Granted one of the tunnels collapsed, but Heathrow has plenty of tunnels under their runways… it could be done, carefully (most of the tunnels there have not collapsed). The costs of this proposal would be high, but as I will discuss in the full article there are cost savings associated with this plan. For example there would be no need to run a shuttle bus, but more importantly more flights would be replaced by trains. This frees up gates and runway space for larger, longer haul, more profitable air routes and would help placate the need for a third runway, a horrendously costly project and strongly opposed by environmental groups. Also, perhaps, special “HSR-to-Air trains” could be used to allow security check in at alternative locations in HSR stations. This is important because with new FAA security regulations old terminals are having trouble finding the space needed to screen passengers. I think SFO and possibly the FAA may be willing to help fund an SFO-HSR terminal for this reason.

      But there are also other reasons for going into SFO: higher ticket prices at this station could be commanded to help pay for the tunnel, a few minutes would be cut off of HSR journey times between San Francisco and other parts of the state, there would be no need to add more tracks through the Millbrae Multi-Modal station or widen the right of way for a section of the CalTrain route. And, even though HSR would lose a transfer point with Caltrain, SamTrans and BART (well sort of on the BART issue), this isn’t that big of a loss because most of those passengers wouldn’t use HSR to arrive at this station because Caltrain will be cheaper and probably more convenient then HSR for these passengers. Besides, HSR will connect with these services (if done right) at the TBT, Diridon and possibly Redwood City or Palo Alto – SFO offers something more. SFO also has great bike lanes, bus services, shuttle service, taxi services, limo services, parking, car rental, and automobile drop off and pickup accessibility… going into SFO is not a loss for HSR.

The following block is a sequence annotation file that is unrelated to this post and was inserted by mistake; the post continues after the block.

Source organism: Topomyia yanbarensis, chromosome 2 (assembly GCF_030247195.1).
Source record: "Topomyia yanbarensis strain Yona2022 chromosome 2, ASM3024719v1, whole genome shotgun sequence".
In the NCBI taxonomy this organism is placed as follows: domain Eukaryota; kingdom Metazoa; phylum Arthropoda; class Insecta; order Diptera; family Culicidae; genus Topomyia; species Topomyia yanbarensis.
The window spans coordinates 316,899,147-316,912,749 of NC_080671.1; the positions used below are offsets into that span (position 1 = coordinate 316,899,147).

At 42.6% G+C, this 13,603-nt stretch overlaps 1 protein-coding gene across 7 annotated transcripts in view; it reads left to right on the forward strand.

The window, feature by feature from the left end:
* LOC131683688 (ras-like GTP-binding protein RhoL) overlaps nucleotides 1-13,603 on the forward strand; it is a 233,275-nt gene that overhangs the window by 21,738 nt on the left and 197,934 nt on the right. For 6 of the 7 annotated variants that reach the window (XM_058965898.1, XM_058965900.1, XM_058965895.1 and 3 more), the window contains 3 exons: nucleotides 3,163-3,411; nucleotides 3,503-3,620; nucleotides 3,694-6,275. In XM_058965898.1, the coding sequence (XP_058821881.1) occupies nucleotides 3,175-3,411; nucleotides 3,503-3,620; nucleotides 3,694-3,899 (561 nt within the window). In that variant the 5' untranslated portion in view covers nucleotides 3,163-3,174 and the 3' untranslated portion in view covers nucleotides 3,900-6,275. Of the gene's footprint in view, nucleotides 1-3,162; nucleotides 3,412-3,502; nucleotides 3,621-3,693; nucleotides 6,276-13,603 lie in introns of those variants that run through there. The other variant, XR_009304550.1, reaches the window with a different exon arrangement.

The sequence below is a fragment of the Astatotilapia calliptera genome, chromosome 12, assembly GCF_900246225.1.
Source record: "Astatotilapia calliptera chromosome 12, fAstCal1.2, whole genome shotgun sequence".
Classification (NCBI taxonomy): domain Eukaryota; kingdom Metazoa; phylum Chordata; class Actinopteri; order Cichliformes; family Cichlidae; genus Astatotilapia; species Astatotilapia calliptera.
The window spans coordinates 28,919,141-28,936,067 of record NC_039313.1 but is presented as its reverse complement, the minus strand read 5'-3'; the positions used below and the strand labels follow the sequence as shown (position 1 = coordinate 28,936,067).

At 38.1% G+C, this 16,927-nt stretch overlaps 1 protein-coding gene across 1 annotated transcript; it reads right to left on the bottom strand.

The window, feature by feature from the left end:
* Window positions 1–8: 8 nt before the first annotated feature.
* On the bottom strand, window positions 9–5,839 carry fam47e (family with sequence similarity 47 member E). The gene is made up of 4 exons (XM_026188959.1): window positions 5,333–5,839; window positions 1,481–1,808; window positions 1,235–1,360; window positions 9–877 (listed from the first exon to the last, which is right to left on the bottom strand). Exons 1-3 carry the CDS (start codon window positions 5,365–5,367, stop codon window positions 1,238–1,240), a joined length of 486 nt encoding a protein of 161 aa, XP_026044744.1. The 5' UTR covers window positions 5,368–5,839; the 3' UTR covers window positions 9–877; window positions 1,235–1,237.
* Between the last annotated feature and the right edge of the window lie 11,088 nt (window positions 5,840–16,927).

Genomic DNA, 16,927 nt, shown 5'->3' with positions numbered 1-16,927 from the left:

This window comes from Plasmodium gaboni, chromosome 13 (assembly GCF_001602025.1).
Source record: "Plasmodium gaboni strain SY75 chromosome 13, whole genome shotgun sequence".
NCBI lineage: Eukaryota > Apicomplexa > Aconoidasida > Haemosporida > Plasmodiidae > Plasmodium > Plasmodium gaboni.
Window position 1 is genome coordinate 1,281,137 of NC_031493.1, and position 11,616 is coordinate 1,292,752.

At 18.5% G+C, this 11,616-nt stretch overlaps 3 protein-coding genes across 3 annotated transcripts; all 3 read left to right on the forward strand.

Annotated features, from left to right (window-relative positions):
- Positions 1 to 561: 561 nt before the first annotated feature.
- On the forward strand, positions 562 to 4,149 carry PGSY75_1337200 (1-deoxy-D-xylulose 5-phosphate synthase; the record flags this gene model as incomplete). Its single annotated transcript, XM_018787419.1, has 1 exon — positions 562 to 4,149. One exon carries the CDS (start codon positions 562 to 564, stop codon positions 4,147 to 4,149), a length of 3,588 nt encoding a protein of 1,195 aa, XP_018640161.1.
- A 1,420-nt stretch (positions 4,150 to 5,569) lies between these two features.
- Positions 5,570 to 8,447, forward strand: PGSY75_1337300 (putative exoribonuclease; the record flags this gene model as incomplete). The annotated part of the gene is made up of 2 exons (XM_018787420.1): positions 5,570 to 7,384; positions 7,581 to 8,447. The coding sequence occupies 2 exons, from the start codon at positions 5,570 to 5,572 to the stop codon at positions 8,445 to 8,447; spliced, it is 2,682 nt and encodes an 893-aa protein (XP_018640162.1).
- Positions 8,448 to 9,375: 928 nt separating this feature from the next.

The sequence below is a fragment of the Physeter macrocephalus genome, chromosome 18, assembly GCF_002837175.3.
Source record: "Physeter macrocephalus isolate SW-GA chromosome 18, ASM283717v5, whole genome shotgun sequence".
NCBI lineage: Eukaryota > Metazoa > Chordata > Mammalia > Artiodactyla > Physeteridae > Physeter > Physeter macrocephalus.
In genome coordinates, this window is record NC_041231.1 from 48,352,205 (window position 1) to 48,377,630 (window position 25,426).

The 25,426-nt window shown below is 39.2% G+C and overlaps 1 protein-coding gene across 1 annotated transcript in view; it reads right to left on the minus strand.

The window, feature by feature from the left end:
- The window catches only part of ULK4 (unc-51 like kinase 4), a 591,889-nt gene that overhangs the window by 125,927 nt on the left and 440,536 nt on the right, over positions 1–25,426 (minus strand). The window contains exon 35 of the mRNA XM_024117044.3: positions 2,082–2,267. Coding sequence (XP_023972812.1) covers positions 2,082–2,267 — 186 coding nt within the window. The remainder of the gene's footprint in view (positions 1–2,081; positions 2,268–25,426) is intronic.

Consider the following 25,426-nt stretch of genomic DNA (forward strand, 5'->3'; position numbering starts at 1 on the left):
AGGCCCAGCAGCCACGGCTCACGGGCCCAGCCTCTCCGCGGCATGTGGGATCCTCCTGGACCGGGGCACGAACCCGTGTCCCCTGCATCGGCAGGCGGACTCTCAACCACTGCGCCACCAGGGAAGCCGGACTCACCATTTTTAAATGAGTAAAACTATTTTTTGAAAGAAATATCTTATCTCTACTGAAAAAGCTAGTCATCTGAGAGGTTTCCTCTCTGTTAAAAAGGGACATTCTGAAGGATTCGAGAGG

The idea you mention at Millbrae is second-rate for all the points you bring up regarding airport codes and bookings. Additionally, it would require longer lay overs, a confusing transfer, and potentials for delay with the shuttle bus. And as far as baggage, level boarding is nice, but it’s not like having baggage transferred to a final destination. The California HSR system should NOT be second rate. The ideas I bring up have worked in other areas and should be used in California.

      The path I drew goes through Terminal 2 which is currently not being used, except for a medical clinic (notice there are no planes there). It would be centrally located in the airport and the ideal location for a HSR station because at this location one could walk to their gate or take the existing AirTrain.

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© Brian A. Tyler and, 2009.
Unauthorized use and/or duplication of this material and/or concepts without express and written permission from this websites’s author and/or owner is strictly prohibited. Excerpts and links may be used, provided that full and clear credit is given to Brian Tyler and with appropriate and specific direction to the original content.